CANADA -- A scientist at the U.S. Department of Energy's
Brookhaven National Laboratory, working with colleagues
at the IBM
T.J. Watson Research Center, has caused an individual
to emit light for the first time. This step in research
on carbon nanotubes may help to materialize many of
the proposed applications for carbon nanotubes, such
as in electronics and photonics development.
light emission is the result of a process called "electron-hole
recombination." By running an electric current
through a carbon nanotube -- a long, hollow cylindrical
molecule that is only one and a half nanometers (a
billionth of a meter) in diameter -- negatively charged
electrons in the nanotube molecule combine with positively
charged "holes," which are locations in
the molecule where electrons are missing. When an
electron fills a hole, it emits a photon -- a tiny
burst of light.
produced infrared light by applying voltages to a
specific type of nanotube such that many electrons
and holes end up in the nanotube, where they combine.
This makes the nanotube the world's smallest electrically-controllable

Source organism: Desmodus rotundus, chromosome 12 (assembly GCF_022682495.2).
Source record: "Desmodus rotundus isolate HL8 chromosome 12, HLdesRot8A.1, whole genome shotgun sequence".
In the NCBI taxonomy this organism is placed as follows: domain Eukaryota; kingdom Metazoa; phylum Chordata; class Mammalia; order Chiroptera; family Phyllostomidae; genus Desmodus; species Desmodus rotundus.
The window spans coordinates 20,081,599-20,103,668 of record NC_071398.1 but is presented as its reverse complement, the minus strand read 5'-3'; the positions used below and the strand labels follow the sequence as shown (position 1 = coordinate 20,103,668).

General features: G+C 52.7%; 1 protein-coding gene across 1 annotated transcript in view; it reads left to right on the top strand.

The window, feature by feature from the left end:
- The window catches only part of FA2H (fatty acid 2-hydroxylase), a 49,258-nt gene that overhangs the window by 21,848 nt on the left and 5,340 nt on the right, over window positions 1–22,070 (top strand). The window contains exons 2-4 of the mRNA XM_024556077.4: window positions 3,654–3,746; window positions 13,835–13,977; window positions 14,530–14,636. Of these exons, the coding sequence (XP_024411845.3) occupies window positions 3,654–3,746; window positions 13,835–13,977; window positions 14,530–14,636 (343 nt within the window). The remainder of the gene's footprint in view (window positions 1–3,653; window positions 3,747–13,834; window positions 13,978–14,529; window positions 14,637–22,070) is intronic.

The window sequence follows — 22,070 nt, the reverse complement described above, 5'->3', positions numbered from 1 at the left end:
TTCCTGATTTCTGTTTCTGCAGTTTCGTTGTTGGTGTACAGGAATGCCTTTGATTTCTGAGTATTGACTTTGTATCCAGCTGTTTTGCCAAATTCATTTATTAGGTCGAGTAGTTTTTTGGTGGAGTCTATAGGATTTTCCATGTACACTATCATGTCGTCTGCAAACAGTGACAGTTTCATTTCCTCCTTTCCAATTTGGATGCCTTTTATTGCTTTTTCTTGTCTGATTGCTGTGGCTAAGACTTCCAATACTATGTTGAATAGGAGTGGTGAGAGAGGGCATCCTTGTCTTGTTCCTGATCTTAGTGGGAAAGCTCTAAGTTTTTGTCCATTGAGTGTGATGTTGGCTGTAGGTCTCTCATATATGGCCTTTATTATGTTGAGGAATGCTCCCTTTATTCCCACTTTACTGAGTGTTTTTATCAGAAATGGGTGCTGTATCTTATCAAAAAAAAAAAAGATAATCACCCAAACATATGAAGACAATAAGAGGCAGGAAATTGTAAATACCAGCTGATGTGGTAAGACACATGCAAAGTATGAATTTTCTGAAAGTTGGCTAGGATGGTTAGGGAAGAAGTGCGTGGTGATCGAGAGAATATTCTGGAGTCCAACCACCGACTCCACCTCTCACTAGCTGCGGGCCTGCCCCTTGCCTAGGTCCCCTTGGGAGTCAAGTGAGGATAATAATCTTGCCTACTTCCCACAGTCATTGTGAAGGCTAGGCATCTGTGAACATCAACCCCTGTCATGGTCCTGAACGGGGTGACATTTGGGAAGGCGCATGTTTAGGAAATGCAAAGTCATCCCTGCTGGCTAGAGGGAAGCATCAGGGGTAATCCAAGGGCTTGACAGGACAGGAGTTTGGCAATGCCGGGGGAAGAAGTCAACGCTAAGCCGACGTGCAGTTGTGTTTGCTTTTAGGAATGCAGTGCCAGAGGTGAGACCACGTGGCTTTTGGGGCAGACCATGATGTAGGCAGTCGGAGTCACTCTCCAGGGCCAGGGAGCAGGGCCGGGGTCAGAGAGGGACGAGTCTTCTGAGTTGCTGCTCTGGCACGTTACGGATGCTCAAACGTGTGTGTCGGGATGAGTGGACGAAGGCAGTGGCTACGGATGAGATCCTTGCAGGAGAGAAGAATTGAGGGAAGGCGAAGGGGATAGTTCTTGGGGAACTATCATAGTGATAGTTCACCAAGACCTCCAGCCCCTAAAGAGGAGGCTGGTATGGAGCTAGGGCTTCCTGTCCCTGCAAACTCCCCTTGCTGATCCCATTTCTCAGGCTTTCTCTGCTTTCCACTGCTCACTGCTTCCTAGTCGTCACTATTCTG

light emitter," said James Misewich, a materials
scientist at Brookhaven. "It's an exciting result,
and my colleagues and I plan to continue studying
to determine the mechanisms behind it. For example,
we hope to understand how to make the nanotubes emit
other types of light, such as visible light, and how
to increase the efficiency of the emission."
nanotubes do not yet have any mainstream practical
applications, but researchers are investigating ways
to use them in flat-panel displays, such as televisions
and computer monitors, or as reinforcements in building
materials, due to their exceptional mechanical strength.
Misewich also suggested that, if additional research
leads to an increased efficiency of nanotube light
the nanotubes could possibly be used in lighting applications.
of the ten national laboratories overseen and primarily
funded by the Office of Science of the U.S. Department
of Energy (DOE), Brookhaven National Laboratory conducts
research in the physical, biomedical, and environmental
sciences, as well as in energy technologies and national
security. Brookhaven Lab also builds and operates
major scientific facilities available to university,
industry and government researchers. Brookhaven is
operated and managed for DOE's Office of Science by
Brookhaven Science Associates, a limited-liability
company founded by Stony Brook University, the largest
academic user of Laboratory facilities, and Battelle,
a nonprofit, applied science and technology organization.
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